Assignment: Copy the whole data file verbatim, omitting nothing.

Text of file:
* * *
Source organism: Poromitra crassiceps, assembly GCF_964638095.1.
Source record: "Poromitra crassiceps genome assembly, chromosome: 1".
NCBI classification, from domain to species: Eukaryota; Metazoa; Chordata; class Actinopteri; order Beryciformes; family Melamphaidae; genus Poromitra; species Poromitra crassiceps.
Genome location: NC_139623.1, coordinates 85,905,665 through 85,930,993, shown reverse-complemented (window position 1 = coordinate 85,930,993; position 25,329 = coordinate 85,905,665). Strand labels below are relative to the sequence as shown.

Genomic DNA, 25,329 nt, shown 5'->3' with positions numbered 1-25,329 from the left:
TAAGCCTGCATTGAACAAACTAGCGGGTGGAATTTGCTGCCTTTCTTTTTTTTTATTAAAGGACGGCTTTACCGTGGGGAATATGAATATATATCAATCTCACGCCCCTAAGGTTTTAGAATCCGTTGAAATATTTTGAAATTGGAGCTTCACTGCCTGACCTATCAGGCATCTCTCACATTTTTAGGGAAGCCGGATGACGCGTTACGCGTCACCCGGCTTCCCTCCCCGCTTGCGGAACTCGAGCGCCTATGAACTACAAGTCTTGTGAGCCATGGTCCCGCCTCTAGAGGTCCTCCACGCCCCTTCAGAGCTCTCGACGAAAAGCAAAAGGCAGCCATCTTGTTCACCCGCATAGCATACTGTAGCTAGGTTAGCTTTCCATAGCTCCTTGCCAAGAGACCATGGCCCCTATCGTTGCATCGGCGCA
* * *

Source organism: Poromitra crassiceps, assembly GCF_964638095.1.
Source record: "Poromitra crassiceps genome assembly, chromosome: 1".
NCBI classification, from domain to species: Eukaryota; Metazoa; Chordata; class Actinopteri; order Beryciformes; family Melamphaidae; genus Poromitra; species Poromitra crassiceps.
Genome location: NC_139623.1, coordinates 85,905,665 through 85,930,993, shown reverse-complemented (window position 1 = coordinate 85,930,993; position 25,329 = coordinate 85,905,665). Strand labels below are relative to the sequence as shown.

Genomic DNA, 25,329 nt, shown 5'->3' with positions numbered 1-25,329 from the left:
TAAGCCTGCATTGAACAAACTAGCGGGTGGAATTTGCTGCCTTTCTTTTTTTTTATTAAAGGACGGCTTTACCGTGGGGAATATGAATATATATCAATCTCACGCCCCTAAGGTTTTAGAATCCGTTGAAATATTTTGAAATTGGAGCTTCACTGCCTGACCTATCAGGCATCTCTCACATTTTTAGGGAAGCCGGATGACGCGTTACGCGTCACCCGGCTTCCCTCCCCGCTTGCGGAACTCGAGCGCCTATGAACTACAAGTCTTGTGAGCCATGGTCCCGCCTCTAGAGGTCCTCCACGCCCCTTCAGAGCTCTCGACGAAAAGCAAAAGGCAGCCATCTTGTTCACCCGCATAGCATACTGTAGCTAGGTTAGCTTTCCATAGCTCCTTGCCAAGAGACCATGGCCCCTATCGTTGCATCGGCGCA